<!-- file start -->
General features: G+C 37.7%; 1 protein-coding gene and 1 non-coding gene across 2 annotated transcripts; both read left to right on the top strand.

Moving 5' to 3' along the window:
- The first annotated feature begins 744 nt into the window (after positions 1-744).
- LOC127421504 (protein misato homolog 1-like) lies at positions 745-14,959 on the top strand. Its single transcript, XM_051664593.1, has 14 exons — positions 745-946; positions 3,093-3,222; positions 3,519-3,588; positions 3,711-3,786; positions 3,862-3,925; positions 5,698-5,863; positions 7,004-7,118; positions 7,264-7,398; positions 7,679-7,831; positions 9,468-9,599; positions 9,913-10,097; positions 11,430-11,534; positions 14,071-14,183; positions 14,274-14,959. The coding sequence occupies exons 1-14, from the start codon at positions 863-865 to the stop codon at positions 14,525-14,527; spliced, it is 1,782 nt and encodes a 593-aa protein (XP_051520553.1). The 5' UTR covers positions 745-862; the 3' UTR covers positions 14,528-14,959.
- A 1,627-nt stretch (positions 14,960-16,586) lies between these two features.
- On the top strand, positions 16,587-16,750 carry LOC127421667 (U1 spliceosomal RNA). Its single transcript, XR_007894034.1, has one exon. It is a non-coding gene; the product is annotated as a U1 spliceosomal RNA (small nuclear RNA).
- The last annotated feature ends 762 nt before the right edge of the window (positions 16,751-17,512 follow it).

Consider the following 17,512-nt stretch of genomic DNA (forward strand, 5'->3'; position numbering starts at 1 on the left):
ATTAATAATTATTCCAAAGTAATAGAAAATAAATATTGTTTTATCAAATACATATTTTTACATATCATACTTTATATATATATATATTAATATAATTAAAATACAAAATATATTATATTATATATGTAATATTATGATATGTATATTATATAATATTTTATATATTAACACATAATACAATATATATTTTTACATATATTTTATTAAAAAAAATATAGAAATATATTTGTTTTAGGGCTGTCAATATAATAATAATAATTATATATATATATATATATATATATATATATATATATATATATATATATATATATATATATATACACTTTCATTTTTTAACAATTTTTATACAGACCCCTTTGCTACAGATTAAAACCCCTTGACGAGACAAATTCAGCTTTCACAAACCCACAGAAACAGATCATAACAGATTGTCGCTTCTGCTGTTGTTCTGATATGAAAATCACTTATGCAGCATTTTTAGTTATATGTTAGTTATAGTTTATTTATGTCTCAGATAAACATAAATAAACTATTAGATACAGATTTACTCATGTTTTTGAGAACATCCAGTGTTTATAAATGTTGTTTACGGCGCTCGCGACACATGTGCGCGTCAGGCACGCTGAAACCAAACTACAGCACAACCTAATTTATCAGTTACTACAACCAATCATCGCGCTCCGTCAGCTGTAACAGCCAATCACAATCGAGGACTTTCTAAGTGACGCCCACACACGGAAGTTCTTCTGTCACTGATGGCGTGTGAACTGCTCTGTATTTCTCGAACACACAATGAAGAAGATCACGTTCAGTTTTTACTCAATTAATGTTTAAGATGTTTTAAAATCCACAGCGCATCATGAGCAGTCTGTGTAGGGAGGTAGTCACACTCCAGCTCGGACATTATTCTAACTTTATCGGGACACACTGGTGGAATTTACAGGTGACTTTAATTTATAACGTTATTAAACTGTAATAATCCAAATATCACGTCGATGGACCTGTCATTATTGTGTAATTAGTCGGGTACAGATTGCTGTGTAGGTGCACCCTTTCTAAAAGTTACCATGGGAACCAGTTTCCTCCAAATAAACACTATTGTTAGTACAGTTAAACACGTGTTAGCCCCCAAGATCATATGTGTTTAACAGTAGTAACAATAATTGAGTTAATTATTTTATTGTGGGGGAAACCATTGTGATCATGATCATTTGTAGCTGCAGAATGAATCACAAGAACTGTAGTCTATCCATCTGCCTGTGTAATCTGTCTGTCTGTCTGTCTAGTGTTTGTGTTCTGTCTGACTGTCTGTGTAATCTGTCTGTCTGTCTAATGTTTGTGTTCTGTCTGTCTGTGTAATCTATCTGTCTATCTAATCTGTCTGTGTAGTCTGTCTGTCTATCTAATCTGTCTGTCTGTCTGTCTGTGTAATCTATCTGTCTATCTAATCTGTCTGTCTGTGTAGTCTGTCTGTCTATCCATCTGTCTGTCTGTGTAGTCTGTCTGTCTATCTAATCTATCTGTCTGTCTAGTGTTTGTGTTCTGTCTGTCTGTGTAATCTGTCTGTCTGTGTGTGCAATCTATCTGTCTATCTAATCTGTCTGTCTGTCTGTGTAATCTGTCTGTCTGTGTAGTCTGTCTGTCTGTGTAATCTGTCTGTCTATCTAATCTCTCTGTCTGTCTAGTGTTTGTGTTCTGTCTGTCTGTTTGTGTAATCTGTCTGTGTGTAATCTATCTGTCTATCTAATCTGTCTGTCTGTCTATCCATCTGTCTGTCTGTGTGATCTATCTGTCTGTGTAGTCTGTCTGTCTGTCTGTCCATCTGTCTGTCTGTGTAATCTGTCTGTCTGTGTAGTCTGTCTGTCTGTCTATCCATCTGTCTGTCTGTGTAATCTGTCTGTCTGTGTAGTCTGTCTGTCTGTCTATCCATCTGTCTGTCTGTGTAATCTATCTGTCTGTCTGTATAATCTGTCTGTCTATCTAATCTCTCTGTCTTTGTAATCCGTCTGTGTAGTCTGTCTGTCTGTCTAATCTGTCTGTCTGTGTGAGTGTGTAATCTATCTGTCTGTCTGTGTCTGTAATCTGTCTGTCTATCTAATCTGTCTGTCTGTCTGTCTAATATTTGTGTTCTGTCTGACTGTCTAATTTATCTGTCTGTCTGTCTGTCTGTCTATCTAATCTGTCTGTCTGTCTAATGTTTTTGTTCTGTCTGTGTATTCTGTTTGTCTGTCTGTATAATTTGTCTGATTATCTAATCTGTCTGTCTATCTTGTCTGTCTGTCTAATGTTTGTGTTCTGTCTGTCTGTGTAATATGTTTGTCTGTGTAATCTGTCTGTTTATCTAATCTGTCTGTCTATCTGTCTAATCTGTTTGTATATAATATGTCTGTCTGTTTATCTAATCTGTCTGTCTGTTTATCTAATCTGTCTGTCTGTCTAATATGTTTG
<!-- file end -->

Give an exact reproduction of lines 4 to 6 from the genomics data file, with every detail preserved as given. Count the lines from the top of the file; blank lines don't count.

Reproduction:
- LOC127421504 (protein misato homolog 1-like) lies at positions 745-14,959 on the top strand. Its single transcript, XM_051664593.1, has 14 exons — positions 745-946; positions 3,093-3,222; positions 3,519-3,588; positions 3,711-3,786; positions 3,862-3,925; positions 5,698-5,863; positions 7,004-7,118; positions 7,264-7,398; positions 7,679-7,831; positions 9,468-9,599; positions 9,913-10,097; positions 11,430-11,534; positions 14,071-14,183; positions 14,274-14,959. The coding sequence occupies exons 1-14, from the start codon at positions 863-865 to the stop codon at positions 14,525-14,527; spliced, it is 1,782 nt and encodes a 593-aa protein (XP_051520553.1). The 5' UTR covers positions 745-862; the 3' UTR covers positions 14,528-14,959.
- A 1,627-nt stretch (positions 14,960-16,586) lies between these two features.
- On the top strand, positions 16,587-16,750 carry LOC127421667 (U1 spliceosomal RNA). Its single transcript, XR_007894034.1, has one exon. It is a non-coding gene; the product is annotated as a U1 spliceosomal RNA (small nuclear RNA).